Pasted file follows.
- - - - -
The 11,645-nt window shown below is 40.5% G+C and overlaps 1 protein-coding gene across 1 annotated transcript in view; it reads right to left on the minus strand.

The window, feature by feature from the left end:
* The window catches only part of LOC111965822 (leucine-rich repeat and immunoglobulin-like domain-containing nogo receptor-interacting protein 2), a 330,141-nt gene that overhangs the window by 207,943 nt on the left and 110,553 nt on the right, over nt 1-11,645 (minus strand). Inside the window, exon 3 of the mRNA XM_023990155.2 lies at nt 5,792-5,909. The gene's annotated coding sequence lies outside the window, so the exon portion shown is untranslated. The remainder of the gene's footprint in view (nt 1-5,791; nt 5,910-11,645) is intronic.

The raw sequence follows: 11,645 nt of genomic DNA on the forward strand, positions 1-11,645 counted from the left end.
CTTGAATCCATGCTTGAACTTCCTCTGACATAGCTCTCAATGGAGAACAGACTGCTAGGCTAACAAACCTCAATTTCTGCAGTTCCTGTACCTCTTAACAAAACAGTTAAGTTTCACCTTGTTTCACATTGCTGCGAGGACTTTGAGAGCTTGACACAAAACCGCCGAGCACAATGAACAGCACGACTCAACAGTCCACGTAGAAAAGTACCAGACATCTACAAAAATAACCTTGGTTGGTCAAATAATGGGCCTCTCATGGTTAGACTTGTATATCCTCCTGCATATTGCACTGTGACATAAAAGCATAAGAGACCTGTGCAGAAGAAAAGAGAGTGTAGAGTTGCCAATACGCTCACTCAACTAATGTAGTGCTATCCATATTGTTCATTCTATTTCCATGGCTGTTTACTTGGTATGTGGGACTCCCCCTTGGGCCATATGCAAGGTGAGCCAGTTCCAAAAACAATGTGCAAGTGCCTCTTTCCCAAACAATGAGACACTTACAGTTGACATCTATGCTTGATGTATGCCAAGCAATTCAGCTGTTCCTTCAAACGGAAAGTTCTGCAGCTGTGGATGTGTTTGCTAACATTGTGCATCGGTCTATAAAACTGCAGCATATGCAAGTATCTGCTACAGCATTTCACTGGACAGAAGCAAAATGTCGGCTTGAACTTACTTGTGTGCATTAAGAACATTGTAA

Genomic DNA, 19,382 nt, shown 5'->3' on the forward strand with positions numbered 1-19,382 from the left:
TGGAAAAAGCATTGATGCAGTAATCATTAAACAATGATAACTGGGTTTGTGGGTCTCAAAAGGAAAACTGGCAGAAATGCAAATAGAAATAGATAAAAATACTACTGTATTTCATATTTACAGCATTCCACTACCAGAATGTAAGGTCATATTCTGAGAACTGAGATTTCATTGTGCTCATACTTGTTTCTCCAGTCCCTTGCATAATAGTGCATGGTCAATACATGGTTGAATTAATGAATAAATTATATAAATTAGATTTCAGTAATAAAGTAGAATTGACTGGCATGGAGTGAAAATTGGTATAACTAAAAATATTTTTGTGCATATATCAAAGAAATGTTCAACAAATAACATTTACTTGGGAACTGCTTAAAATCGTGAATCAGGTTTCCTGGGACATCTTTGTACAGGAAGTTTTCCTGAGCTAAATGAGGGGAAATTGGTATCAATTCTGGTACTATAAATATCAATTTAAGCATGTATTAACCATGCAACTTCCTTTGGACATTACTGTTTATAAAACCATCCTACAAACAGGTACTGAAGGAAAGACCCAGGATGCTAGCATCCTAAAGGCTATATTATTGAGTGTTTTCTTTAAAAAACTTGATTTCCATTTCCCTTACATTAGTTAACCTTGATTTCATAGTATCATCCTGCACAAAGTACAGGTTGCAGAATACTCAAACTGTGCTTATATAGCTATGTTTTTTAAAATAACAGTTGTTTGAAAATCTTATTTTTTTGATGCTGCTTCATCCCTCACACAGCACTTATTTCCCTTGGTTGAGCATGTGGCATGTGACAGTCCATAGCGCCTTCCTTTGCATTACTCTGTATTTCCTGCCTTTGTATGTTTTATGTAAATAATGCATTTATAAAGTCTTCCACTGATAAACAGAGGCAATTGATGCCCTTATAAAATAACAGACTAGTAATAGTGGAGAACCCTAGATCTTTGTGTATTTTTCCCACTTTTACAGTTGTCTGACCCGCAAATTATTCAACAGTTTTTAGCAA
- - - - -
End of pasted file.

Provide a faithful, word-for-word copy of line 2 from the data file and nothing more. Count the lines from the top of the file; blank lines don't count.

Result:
The window, feature by feature from the left end: